Hey this t-shirt is actually kind of cool, I wouldn’t have known what it implies if I see it on the street, in fact I’ve never even heard of the group. Maybe I’m still young and I’ve grown up here, but that’s another story. I think when the police is making such a huge fuss over it, in a way it’s almost advertising the group. I wiki-ed it and 14K actually has a branch in Toronto. Wouldn’t they made it worse by banning it so publicly? Now kids like me are looking it up and developping an interest in it!!
By: 士多啤利蘋果橙 on 十一月 1, 2007 at 8:16 下午
Eh!, if the logo is “民建聯" or “我係譚耀宗頭馬/d 靚", would I expect the cops/civil servants/government officials to treat me differently?
Alternatively, 14K can be rewritten in form of an answer derived from a mathematical alogrithm using calculus, trigonometry,etc. Anyone has a good one?
By: cytodex on 十一月 1, 2007 at 9:03 下午
People usually misunderstand “Creativity".
Real creativity is the degree of how you bend the rules without breaking it. They should know what’s acceptable in society and not.
Like 慢感人 talked about 在K後面加”iss” 或”ick”. I remember there were T-shirts with “大檸樂" too.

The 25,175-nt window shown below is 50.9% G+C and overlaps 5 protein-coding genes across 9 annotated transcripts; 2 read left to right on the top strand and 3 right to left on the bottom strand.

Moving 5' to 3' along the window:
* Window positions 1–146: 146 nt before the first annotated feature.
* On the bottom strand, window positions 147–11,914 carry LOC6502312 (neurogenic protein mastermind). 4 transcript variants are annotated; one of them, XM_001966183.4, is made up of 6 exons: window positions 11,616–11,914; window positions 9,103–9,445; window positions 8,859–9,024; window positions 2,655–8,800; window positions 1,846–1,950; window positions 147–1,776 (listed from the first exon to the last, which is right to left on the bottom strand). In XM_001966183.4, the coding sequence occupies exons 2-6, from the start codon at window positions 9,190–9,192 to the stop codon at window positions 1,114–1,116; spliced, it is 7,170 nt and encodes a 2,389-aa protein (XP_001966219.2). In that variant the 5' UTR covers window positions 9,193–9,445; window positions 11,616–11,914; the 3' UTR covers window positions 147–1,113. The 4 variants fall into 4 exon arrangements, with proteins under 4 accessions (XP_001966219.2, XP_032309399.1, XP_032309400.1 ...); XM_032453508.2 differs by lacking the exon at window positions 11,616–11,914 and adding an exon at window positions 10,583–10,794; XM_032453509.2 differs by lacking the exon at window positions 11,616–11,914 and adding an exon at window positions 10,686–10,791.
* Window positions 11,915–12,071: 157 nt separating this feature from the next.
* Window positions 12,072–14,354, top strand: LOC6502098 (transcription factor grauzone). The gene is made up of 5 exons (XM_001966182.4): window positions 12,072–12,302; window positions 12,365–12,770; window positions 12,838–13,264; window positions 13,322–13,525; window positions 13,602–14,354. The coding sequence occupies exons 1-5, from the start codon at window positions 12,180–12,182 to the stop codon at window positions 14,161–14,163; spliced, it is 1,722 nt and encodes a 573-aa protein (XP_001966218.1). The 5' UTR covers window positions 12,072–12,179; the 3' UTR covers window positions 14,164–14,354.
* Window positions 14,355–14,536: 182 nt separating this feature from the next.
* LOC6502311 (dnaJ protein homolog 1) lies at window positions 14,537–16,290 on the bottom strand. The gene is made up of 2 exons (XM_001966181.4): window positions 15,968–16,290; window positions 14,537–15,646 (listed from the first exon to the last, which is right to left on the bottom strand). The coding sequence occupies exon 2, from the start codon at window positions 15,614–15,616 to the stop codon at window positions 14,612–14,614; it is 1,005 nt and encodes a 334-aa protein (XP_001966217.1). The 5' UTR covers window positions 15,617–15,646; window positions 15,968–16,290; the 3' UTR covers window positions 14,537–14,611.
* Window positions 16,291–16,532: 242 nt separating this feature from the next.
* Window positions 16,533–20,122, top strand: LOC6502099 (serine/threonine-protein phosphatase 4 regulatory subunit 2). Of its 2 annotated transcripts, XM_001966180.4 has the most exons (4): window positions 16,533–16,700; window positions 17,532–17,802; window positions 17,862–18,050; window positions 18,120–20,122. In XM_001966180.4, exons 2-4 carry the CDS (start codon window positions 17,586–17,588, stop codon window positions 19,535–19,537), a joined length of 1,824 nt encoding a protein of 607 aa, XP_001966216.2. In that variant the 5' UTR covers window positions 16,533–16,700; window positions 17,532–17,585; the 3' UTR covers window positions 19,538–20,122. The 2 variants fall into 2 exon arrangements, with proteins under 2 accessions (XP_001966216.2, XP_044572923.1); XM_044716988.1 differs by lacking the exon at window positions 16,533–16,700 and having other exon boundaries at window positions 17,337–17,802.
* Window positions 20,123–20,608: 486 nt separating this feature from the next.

By: QM on 十一月 1, 2007 at 9:19 下午
I believe that the police are correct in this matter. In fact, it is the ‘creative authors group’ that is over reacting.
There is always a limit to every ‘free’ thing in life.
For one example, you are not allow to establish a communistic party in the United States.
You are not allow to dress yourself up as a police officer, providing your outfit resembles those of your local police services or nearby police jurisdiction.
Simply put, claiming that this put a limitation on one’s creativity is equivalent to saying you belong to the rebellious group. But let me tell you one thing, being rebellious and trespassing a law is two different thing.
I am rebellious, I refuse to type in Chinese on kahoo.ca even after Mr. Dust complained about it for nearly a week.
hi, Minister !Good morning, how are you?
hi, Morning, morning. fine. I am fine. how are you? how are you?